SYDNEY: With the end game in sight to what could be the world’s most ambitious trade deal, critics fear a controversial mechanism to protect investors will strengthen the hand of big business while eroding national sovereignty.
The Trans-Pacific Partnership (TPP)—a wide-ranging accord that would encompass 40 percent of the world’s trade—could be sealed in Hawaii this week after more than five years of talks.
The United States, the chief architect of the ambitious pact which takes in 11 other Pacific Rim countries, says it would loosen trade restrictions, drive jobs growth and encourage investment by strengthening legal protection for companies.
But critics say it favors multinational corporations over state interests and individual consumers, pointing in particular to a proposed investor-state dispute settlement (ISDS) mechanism that would allow foreign companies to sue governments, likely through international tribunals.
They warn ISDS cases might expose states to potentially huge liability claims—a bigger risk for developing countries that do not have deep pockets—and may also threaten their ability to introduce health and environmental laws.
That is a particular issue because there are several developing countries among the prospective members, which are Australia, Brunei, Canada, Chile, Japan, Malaysia, Mexico, New Zealand, Peru, Singapore, the US and Vietnam.
“There are risks for all governments involved in the TPP in relation to the investor-state dispute settlement,” Matthew Rimmer, an intellectual property expert at the Queensland University of Technology, told Agence France-Presse.
“Under the regime, investors—particularly multinational companies—can bring actions against governments, but governments cannot bring actions against corporations.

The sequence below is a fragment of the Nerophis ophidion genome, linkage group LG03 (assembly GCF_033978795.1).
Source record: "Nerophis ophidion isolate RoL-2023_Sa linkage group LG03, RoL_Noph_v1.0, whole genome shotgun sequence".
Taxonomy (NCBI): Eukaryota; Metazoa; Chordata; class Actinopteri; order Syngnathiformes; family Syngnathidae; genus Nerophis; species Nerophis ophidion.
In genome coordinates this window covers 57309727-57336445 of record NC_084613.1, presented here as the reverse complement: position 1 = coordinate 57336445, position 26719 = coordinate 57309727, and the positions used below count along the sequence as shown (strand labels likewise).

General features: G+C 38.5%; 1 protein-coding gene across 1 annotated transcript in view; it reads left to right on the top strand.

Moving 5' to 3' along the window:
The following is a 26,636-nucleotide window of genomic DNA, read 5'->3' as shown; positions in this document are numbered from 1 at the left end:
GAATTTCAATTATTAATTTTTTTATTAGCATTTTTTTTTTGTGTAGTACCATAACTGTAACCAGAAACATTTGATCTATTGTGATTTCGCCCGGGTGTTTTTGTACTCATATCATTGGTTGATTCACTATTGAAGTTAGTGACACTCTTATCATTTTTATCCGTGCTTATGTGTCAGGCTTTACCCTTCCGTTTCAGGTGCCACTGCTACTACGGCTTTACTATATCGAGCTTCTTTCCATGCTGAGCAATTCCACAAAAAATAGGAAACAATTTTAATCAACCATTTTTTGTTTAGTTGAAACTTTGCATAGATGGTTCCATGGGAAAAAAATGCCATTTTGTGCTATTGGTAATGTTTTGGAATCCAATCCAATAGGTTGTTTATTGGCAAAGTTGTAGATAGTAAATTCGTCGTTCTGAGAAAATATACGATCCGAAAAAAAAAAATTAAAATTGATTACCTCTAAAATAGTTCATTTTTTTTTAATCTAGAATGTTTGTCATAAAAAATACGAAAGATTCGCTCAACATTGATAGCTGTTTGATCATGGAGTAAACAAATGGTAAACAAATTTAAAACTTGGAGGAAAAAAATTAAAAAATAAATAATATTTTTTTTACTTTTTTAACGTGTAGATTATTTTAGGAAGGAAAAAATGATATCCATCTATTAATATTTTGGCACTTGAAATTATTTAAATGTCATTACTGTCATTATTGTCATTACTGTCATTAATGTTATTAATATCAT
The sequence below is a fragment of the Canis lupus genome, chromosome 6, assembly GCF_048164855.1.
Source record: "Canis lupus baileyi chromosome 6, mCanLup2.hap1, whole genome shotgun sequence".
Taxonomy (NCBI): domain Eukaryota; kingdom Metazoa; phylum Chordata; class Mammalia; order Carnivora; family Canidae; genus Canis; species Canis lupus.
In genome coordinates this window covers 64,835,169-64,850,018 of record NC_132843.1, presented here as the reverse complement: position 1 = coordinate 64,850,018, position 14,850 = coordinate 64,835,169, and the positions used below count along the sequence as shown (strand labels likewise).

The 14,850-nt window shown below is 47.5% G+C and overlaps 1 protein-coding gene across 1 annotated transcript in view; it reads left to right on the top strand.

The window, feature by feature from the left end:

“So it’s a very one-sided regime and it can provide special rights to foreign investors that are not present for domestic investors.”
Cases on the rise
The issue has become a particularly hot topic in Australia, which was sued by tobacco giant Philip Morris after it became the first country to introduce plain packaging laws for cigarettes in 2012.
Canberra refused to reveal its legal bill for defending the claim from Philip Morris, which argued the legislation breached a bilateral investment treaty.
The case, and broader concerns about ISDS processes, saw Australia’s top judge Chief Justice Robert French warn last year that claims tribunals could undermine domestic legal jurisdictions.
Philip Morris’ suing of Uruguay after the country ordered that the health warnings be larger on cigarette packets helped prompt billionaires Bill Gates and Michael Bloomberg to launch a fund to support developing states in their legal battles with tobacco giants.
On a global scale, the number of cases brought by companies against governments has been on the rise in recent years, according to figures from the United Nations Conference on Trade and Development (UNCTAD).
Out of 608 known cases brought between 1987 and 2014, more than a quarter of them were over the past three years, UNCTAD said, adding that confidentiality agreements meant there were likely more.
Of particular concern to ISDS opponents, less developed economies have aced a larger proportion of such suits, although the relative share of cases against developed countries is on the rise.
Meanwhile, most litigation was started by investors from developed countries—particularly from the US, Canada and several European Union nations—accounting for more than 80 percent of all claims.
Tim Harcourt, former chief economist at Australia’s trade promotion body Austrade, said the ISDS was a “blunt instrument” to protect companies’ interests.
“Giving international companies the right to sue countries left, right and center is probably not the way to build those [free trade]institutions,” he told Agence France-Presse.
“The way to protect investors is by building local institutions so they’re transparent, and ultimately countries that don’t have transparent institutions like Venezuela, people won’t invest there.”